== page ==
‘I own it,’ Mary-Lou said then shrugged. ‘My husband decided he liked the area.’ She shivered again. Her father told her to support him through it, that he wasn’t buying flash cars or leaving her for twenty year olds, and that all men went through the madness but she didn’t get why buying him a soft furnishings firm in Bumblethorpe would make him feel less old.
‘I used to own it,’ Glynnis mumbled then sighed. Her father still wasn’t talking to her because she sold it either but she hated soft furnishings and she didn’t care if her husband felt old as long as he stayed out of her hair and didn’t mention Trevor—ugh.
‘I used to work there,’ Ceri whispered then shrugged and Diane hugged her.
‘So, what we’re saying is that I get discount?’ Andy asked and nodded to Janis who hid behind her hat and nodded back.
‘Discount would be nice, my mum loves the place,’ Janis said and then went back to checking the windowsill for… um… paint. You never knew when paint could just splash on windowsills but she wasn’t there to dance, nope.
‘Does she?’ Lanie beamed at Janis and nodded to Miriam. ‘There you go, no cold calling for you.’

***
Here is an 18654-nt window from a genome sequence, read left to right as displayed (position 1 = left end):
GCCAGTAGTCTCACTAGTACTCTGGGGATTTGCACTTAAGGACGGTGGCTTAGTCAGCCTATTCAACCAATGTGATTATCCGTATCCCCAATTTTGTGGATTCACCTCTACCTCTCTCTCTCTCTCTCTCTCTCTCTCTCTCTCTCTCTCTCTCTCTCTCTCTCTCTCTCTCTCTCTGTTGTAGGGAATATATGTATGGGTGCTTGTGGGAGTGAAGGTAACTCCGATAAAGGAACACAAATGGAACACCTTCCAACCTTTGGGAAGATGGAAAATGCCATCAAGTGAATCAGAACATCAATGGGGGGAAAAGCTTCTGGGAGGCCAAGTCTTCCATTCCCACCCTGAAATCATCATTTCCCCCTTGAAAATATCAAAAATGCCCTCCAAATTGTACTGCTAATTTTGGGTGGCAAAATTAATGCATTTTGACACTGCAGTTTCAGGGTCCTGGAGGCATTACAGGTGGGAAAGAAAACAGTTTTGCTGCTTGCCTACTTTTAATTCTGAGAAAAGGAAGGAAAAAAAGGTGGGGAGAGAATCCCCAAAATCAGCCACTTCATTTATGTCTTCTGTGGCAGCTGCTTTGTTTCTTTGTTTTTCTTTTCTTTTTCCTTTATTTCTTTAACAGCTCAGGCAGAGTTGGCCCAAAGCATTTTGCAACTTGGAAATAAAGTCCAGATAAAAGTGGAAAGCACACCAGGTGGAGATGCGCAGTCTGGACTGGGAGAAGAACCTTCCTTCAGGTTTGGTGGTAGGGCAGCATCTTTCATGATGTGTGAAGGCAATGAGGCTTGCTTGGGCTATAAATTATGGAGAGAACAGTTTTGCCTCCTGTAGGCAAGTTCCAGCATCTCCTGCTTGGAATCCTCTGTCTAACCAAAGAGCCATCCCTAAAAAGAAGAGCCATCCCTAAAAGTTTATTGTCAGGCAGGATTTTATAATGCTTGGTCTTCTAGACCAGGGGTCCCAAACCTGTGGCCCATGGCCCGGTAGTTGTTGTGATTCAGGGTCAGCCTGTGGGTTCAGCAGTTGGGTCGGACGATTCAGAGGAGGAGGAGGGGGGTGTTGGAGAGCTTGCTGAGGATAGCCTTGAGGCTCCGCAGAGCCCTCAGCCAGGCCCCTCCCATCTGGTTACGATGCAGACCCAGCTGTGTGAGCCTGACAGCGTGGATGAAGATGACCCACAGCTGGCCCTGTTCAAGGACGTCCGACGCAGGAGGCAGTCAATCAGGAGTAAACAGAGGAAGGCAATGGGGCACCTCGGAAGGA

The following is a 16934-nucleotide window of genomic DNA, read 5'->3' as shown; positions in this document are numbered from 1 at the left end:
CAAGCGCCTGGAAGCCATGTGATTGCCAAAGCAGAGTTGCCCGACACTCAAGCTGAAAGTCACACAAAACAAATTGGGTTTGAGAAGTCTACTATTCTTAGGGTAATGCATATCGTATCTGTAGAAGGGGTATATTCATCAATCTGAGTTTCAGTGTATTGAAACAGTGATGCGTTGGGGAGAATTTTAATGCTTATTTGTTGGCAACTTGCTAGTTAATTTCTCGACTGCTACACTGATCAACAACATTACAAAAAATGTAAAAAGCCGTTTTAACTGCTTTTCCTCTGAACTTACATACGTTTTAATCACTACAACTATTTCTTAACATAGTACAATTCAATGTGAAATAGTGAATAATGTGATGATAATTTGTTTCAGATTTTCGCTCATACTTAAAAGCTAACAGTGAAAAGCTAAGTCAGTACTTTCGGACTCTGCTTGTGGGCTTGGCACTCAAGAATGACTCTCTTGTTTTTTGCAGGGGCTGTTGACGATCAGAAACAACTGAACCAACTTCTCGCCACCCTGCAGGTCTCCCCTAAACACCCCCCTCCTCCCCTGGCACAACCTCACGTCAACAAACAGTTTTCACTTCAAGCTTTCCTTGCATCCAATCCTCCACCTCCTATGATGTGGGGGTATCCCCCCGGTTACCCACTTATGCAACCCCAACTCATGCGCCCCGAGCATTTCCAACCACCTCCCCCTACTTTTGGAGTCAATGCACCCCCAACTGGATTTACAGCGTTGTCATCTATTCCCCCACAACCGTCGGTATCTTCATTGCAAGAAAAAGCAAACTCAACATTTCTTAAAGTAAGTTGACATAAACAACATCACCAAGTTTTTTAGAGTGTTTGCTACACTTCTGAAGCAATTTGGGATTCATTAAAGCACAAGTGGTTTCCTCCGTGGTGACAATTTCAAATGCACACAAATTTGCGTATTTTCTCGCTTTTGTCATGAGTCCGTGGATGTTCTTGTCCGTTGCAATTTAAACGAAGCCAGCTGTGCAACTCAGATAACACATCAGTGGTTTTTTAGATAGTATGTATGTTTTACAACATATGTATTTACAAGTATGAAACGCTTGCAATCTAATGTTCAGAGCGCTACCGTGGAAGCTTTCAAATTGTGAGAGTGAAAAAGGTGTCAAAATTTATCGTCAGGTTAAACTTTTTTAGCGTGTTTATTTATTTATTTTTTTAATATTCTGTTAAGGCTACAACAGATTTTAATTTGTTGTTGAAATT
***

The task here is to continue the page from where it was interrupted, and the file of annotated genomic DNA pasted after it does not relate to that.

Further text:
Paulette stamped her good foot. ‘Pelvic floor!’
And yes, that was when the kettle stopped boiling and her mother turned and peered over her glasses.
Pilates hadn’t quite worked out the way Paulette had hoped for and the closest most of the class were ever getting to ‘a bench’ was sitting on one. After twenty minutes of trying to find Stan’s pelvic floor, Paulette let them have a tea break and tried to find a pop-tune that might be somewhere near useful to tango to. She glanced over at the huddle chomping their way through biscuits and decided that, to be honest, they weren’t really going to be ballroom champions so who cared what they danced to.
‘I can’t believe it didn’t work out with Neal,’ Lanie said to Miriam as she leaned against three tables stacked against the wall.
Miriam shrugged. Her mother had demanded she go through marriage counselling but there was little point when Neal was re-marrying anyway and she’d left him in the first place.